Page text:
Research & Practice Areas
culture (public culture, civic and political culture, organizational culture), religion, political sociology, civic engagement, theory, qualitative methodology, ethnographic methods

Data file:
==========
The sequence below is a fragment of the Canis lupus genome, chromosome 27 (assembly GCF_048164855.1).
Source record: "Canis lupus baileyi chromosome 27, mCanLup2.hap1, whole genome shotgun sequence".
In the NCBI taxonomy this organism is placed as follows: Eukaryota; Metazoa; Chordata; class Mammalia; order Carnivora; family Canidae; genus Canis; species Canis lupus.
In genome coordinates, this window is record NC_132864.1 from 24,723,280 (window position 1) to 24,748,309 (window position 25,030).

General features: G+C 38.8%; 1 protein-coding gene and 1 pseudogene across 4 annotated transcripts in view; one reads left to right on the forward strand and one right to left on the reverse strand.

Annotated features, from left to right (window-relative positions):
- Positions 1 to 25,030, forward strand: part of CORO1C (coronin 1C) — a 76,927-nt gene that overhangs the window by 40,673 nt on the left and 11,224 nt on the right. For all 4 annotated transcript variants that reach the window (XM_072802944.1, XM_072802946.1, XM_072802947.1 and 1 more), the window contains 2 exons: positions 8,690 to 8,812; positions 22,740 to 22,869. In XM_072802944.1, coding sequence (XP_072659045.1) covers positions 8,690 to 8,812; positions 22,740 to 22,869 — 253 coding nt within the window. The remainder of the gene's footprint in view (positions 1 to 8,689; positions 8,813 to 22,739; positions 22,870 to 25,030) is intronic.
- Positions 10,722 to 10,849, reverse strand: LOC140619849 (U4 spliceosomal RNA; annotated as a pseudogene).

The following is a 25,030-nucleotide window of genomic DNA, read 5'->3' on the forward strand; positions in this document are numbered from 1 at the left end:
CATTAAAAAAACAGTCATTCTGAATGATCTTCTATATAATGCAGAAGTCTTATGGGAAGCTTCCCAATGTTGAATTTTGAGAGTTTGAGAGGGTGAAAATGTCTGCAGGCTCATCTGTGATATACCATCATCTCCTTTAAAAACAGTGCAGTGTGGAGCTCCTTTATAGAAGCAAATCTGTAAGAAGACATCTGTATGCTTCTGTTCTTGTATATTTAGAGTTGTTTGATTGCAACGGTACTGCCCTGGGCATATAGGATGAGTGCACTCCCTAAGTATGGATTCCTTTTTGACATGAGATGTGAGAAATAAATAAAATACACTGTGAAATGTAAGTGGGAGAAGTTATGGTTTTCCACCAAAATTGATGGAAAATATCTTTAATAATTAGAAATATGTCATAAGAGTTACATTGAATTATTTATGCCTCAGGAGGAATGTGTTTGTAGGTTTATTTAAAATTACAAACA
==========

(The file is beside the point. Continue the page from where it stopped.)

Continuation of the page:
Paul Lichterman’s specialty areas include culture, religion, civic organizations and social movements, politics, qualitative methodology, and theory. His first book, The Search for Political Community (Cambridge, 1996), investigated different styles of grassroots environmentalism in the U.S., their social and ideological coordinates. His second book, Elusive Togetherness: Church Groups Trying to Bridge America’s Divisions (Princeton, 2005), compared the ways that nine religiously sponsored community service groups tried, with mostly limited success, to reach out to other community organizations and low-income people in the wake of welfare policy reforms. A lot of Paul’s research asks how people work collectively to address social problems in a socially unequal, culturally diverse society. Paul also theorizes how culture shapes action in everyday life, and how people in turn use culture, and he writes on the logic of qualitative research. Paul has won Best Article awards three times from the ASA’s Section on Sociology of Culture, for papers on: how different styles of group interaction shape the meaning of cultural symbols and discourses in the group; a new conceptual framework for studying civic action; and study of how and why lgbtq activists make different kinds of identity claims in different settings. He was awarded for best article from the Section on Political Sociology for the work on civic action. Elusive Togetherness won the Distinguished Book Award from the Society for the Scientific Study of Religion, the Distinguished Scholarship Award of the Pacific Sociological Association, and Honorable Mention from ASA’s Section on Sociology of Culture. Paul’s work is translated into French, Dutch, and Italian. Paul’s forthcoming book (Princeton 2021), How Civic Action Works: Fighting for Housing in Los Angeles uses intensive ethnography and archival research to understand how advocacy coailtions create strategies, craft claims, organize collective action and define what counts as “success” on housing issues and homelessness.